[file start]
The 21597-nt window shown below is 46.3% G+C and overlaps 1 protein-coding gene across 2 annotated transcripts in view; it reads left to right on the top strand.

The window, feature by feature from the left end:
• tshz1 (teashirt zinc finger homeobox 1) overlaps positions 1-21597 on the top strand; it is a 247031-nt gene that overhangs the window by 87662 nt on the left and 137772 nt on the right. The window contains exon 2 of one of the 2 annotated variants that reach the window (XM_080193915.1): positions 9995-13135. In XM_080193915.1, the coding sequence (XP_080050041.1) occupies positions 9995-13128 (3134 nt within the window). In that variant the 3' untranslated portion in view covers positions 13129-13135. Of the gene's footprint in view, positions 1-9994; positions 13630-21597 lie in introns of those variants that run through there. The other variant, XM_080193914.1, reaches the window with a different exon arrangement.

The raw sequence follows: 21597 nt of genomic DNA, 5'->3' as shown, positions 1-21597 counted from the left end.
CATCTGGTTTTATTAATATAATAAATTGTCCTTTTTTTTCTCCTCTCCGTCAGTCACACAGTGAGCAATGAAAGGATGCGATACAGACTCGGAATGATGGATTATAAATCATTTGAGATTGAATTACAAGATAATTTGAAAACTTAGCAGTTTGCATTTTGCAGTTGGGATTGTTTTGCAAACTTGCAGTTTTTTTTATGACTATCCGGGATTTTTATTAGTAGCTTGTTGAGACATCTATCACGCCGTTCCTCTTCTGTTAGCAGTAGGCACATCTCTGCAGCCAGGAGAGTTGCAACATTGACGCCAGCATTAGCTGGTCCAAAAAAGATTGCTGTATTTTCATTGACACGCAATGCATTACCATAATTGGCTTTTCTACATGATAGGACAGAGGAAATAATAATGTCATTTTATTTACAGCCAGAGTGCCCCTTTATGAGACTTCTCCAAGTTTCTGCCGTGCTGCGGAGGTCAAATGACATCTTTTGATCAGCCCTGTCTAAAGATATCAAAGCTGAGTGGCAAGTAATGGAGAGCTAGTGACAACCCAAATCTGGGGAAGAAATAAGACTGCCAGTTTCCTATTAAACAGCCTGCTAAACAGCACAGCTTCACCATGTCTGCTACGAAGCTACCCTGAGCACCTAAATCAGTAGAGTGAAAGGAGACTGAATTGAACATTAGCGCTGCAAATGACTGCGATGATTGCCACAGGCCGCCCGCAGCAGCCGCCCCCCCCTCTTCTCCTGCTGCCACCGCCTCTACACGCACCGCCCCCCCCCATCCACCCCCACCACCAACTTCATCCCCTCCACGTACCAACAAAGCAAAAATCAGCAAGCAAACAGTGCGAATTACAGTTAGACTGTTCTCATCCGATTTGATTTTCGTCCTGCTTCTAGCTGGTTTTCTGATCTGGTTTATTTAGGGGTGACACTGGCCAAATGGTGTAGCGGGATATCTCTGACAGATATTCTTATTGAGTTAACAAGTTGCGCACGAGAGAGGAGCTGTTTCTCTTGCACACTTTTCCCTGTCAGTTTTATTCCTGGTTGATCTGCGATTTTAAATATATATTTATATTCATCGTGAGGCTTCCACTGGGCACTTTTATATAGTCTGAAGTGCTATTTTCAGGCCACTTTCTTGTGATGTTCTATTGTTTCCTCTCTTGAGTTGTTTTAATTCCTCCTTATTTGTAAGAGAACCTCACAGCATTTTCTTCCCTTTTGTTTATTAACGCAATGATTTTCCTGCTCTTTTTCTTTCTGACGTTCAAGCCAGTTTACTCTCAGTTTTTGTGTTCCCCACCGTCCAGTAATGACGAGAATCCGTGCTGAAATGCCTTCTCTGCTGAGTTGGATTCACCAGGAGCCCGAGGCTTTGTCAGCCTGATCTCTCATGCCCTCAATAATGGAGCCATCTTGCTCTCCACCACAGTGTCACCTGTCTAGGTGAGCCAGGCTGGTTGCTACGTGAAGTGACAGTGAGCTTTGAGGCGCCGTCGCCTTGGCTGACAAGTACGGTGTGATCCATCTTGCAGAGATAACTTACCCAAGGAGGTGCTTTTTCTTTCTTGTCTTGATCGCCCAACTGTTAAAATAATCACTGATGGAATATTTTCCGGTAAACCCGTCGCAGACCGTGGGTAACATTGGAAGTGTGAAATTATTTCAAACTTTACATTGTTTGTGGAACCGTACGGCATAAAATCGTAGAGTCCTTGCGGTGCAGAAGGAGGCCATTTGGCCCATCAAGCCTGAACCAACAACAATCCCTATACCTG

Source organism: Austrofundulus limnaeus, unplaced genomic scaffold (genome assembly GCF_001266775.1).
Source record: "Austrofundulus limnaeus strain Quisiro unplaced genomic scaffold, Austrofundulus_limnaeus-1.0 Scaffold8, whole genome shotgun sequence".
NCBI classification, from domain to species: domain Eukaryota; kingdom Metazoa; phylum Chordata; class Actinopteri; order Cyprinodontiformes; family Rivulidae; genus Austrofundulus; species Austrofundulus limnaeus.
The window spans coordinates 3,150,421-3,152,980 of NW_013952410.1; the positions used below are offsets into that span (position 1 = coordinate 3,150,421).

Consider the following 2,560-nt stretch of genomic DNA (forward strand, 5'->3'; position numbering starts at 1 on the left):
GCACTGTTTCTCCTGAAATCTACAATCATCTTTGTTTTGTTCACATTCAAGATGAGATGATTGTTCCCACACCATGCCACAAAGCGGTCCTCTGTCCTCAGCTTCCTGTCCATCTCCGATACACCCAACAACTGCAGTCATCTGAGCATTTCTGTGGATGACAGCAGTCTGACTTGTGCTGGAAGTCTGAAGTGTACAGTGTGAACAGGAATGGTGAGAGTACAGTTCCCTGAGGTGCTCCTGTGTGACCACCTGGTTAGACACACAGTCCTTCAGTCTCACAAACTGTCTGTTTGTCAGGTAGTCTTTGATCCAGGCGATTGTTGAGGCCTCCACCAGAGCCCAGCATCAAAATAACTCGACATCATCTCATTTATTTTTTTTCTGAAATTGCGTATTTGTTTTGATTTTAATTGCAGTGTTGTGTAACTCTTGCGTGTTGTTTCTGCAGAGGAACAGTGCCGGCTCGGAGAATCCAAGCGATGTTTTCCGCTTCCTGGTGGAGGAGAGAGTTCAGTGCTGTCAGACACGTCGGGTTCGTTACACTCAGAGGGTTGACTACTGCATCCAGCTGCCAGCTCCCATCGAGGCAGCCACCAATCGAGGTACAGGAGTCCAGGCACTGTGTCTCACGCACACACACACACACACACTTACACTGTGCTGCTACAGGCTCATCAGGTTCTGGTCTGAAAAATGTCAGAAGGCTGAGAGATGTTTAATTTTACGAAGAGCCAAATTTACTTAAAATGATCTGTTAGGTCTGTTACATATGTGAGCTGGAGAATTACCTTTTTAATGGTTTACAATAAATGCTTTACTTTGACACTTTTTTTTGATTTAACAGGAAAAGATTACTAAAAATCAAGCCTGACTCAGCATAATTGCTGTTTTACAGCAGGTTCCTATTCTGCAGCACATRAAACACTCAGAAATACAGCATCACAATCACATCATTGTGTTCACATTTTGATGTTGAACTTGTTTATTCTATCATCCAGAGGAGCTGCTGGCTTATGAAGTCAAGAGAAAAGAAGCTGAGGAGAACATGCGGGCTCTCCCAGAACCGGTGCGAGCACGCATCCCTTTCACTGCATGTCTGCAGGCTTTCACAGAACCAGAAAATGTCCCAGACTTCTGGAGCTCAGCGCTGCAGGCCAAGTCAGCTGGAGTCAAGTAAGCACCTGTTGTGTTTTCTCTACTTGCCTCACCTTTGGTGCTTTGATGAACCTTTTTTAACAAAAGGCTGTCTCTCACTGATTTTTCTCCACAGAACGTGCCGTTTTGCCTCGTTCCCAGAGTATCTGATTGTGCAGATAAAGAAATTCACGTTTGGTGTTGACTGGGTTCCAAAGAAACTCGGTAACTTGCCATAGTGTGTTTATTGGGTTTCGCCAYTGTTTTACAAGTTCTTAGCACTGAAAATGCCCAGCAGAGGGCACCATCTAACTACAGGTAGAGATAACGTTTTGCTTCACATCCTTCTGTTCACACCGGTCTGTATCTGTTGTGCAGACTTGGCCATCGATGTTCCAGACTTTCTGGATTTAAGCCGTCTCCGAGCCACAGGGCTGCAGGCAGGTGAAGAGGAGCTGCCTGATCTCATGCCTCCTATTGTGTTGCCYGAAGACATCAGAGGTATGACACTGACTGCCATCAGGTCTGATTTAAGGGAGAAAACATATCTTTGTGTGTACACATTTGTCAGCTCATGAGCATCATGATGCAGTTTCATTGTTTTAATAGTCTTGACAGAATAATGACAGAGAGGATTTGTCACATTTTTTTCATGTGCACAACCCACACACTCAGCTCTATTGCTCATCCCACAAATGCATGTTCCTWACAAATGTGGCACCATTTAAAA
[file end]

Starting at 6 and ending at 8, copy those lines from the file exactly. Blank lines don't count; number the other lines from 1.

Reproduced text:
Source organism: Austrofundulus limnaeus, unplaced genomic scaffold (genome assembly GCF_001266775.1).
Source record: "Austrofundulus limnaeus strain Quisiro unplaced genomic scaffold, Austrofundulus_limnaeus-1.0 Scaffold8, whole genome shotgun sequence".
NCBI classification, from domain to species: domain Eukaryota; kingdom Metazoa; phylum Chordata; class Actinopteri; order Cyprinodontiformes; family Rivulidae; genus Austrofundulus; species Austrofundulus limnaeus.